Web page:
The Dream Chaser: Naledi Mhlongo

How many of us find ourselves yearning for something bigger than our occupation? A deep desire to make an impact and build a legacy that will outlive us. I thought of the Dreamchaser series as a platform on my blog for young vibrant people who are completely like us in every way but have forged a path of self discovery and have started the journey of their legacy. Naledi Mhlongo is certainly one of those people. After being retrenched from her previous job in this tough economy, the 24 year old from Kimberly dug deep and  used the situation as a source of liberation. She founded Neptech a company in the information technology field making waves in corporate South Africa. I was pretty blown away right from the onset  and I had the pleasure of asking her a few questions that will certainly leave you feeling inspired too!

Who is Naledi Mhlongo? I was born and bred in a small city in the Northern Cape called Kimberley. I grew up in a middle class family where I was exposed to two extremes, poverty and wealth. It is those two extremes that have always pushed me to live a life that incorporates helping the society and building a legacy. I have always known that I would be an entrepreneur. When I was 10 years old my parents asked me what we all ask children, “What do you want to be when you grow up?”, to their shock I told them that I want to own a car manufacturing plant. Whether those were my exact words, all I knew growing up was that my dream was to be a job creator and express my deep need to become an influential business woman and a pioneer and I am extremely proud to say that I am a young black female entrepreneur in an industry that is still largely male dominated.

Naledi attended Monash South Africa and studied a Business Science Degree. "To be honest, I was as odds with my degree in the beginning and really wanted to pursue my dream of entrepreneurship. My parents didn’t support that, thank God. Now that I look back I am grateful that I completed my degree as it has assisted me in my daily decision making as an entrepreneur. I also plan to continue studying further. I am not currently in the field of what I studied, but the knowledge attained in my degree has really played a pivotal role in my business." Her biggest motivation to make a change in her life was driven by self employment a feeling so many of us experience everyday.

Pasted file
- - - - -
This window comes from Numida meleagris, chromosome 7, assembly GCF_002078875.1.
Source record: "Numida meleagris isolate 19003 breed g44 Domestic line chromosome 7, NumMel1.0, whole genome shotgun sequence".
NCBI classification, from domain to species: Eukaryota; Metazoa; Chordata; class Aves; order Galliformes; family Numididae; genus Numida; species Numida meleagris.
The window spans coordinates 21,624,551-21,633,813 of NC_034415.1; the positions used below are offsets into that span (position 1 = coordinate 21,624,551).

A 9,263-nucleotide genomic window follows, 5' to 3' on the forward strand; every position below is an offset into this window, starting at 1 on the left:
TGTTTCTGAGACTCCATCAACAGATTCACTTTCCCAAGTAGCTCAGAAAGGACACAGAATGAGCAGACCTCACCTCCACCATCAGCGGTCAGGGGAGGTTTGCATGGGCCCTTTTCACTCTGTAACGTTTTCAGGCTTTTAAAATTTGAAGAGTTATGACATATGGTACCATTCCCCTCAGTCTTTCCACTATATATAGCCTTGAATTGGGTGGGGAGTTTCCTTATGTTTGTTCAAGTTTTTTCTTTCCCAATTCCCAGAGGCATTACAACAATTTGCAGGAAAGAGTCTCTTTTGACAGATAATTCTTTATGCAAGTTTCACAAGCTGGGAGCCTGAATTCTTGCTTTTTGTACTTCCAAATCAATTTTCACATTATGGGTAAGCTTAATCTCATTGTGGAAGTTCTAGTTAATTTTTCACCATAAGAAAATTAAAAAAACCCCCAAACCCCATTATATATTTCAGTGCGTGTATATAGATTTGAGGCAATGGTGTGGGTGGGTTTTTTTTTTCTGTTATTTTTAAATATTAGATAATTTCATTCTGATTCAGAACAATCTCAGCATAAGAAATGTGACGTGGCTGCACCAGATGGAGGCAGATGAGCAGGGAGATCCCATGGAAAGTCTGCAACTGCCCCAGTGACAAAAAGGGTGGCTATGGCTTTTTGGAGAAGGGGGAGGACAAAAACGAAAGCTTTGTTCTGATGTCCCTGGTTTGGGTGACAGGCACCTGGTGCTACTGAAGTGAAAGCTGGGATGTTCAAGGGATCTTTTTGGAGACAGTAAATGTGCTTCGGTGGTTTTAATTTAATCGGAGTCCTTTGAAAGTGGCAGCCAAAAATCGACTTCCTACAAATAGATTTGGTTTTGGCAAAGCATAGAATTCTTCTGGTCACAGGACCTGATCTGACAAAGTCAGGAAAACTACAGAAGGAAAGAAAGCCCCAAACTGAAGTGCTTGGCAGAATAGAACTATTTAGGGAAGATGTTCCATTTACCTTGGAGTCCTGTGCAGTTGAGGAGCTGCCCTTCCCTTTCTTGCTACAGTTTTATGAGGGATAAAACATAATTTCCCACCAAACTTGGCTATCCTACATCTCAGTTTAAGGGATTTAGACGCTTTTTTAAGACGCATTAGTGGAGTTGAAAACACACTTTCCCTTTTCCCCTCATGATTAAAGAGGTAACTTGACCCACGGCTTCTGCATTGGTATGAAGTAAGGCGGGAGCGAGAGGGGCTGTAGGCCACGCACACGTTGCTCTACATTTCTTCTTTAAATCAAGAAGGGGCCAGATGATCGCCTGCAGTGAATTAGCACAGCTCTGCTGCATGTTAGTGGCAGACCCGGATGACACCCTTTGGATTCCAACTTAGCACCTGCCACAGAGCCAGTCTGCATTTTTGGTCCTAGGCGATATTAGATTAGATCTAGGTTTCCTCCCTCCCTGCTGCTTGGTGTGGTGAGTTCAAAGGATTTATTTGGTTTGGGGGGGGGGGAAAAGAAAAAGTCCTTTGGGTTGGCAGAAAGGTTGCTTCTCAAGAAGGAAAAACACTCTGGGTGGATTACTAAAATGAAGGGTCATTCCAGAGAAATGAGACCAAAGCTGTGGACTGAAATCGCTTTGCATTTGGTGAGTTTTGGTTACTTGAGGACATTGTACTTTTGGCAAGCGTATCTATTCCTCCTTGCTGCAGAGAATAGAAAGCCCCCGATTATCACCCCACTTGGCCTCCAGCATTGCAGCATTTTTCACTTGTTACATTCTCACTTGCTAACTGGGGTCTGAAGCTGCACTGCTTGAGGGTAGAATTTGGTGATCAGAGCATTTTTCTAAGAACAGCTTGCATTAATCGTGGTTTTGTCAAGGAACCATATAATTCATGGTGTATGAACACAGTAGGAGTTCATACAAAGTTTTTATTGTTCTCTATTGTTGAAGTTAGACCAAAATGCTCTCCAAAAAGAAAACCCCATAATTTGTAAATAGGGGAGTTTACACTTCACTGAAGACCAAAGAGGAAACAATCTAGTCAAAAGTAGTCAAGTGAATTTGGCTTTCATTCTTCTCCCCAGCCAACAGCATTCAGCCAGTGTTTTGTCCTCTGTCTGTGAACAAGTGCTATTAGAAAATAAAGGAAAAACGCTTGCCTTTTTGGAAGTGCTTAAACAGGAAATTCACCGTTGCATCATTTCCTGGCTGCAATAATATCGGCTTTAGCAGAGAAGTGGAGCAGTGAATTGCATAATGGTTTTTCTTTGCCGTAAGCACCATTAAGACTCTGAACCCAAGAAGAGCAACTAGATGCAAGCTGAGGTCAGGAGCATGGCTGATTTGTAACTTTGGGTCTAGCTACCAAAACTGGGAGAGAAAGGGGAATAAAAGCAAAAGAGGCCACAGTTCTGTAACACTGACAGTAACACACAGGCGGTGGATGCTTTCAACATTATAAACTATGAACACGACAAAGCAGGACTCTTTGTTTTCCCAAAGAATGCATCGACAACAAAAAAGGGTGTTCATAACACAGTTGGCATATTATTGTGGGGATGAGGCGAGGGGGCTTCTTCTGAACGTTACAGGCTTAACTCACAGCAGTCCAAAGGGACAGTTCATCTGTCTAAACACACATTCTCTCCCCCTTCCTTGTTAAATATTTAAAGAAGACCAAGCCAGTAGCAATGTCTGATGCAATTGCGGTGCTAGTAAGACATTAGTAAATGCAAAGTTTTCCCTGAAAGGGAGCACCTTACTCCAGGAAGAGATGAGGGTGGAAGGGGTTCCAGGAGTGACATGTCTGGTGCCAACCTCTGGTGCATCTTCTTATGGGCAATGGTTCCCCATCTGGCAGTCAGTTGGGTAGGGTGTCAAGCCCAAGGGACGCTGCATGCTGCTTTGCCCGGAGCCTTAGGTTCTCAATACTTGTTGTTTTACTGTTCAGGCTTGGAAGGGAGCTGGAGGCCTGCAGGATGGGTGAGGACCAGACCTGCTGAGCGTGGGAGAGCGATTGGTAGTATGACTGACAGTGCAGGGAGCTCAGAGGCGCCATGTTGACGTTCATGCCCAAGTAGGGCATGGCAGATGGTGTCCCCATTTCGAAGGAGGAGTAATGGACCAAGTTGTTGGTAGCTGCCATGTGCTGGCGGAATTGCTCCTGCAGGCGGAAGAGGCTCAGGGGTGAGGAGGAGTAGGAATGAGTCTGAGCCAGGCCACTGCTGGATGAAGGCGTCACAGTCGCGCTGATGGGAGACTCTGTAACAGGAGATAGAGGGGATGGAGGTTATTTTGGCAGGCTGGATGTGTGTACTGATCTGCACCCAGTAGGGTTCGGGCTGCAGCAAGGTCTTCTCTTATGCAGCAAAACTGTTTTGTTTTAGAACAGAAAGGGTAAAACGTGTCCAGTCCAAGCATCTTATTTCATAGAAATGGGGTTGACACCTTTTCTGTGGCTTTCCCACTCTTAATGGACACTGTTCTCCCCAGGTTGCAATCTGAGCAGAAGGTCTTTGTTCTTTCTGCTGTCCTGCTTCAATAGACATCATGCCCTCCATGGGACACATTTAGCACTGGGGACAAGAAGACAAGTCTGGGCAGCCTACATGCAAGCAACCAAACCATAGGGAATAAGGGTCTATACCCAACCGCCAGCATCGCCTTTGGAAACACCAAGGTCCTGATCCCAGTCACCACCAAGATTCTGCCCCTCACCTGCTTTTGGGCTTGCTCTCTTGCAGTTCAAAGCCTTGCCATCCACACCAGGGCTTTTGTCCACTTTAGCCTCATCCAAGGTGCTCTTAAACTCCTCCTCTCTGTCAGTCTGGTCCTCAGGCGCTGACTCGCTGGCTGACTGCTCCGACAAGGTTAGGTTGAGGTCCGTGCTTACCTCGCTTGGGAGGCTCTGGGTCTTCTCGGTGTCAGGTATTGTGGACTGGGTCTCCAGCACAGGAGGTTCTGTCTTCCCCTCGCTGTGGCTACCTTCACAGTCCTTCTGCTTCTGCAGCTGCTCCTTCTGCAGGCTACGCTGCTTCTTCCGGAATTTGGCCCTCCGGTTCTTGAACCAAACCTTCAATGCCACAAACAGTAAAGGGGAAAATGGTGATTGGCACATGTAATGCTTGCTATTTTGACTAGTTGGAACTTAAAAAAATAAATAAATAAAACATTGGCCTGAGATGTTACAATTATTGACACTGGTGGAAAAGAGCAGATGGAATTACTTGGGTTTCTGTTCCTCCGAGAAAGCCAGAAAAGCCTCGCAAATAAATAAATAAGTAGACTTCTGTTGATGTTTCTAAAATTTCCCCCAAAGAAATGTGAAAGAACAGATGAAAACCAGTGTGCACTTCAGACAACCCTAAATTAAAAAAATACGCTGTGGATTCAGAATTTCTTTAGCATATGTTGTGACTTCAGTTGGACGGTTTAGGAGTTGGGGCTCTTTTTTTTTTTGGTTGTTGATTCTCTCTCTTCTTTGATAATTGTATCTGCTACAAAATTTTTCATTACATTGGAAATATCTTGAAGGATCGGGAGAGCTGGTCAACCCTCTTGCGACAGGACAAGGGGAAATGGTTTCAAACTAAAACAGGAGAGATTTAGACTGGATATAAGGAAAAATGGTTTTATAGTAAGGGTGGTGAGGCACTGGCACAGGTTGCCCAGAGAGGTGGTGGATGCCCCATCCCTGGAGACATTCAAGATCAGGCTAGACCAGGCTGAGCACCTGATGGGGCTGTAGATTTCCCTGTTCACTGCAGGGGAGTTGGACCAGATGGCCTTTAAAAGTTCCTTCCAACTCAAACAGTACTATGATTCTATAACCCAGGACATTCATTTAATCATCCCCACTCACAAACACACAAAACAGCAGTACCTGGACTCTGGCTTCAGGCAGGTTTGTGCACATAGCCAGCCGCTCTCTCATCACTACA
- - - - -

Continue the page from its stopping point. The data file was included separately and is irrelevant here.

I believe that we need to introspect and listen to what our hearts desire.

What do you believe makes you extraordinary? "Firstly I believe that most people fear their own dreams and capabilities. I am Christian and anything that is negative, I stay far away from, even my own insecurities and thoughts. I therefore do not believe in fear and I fight that negative voice in my head every day. I tell myself that I am beyond capable.  I also believe that happiness is a decision you make. I choose happiness all day every day by following my gut and living with no regrets. Believing in yourself is an essential ingredient to success. Other ingredients include; humility, perseverance and listening to understand and not to respond"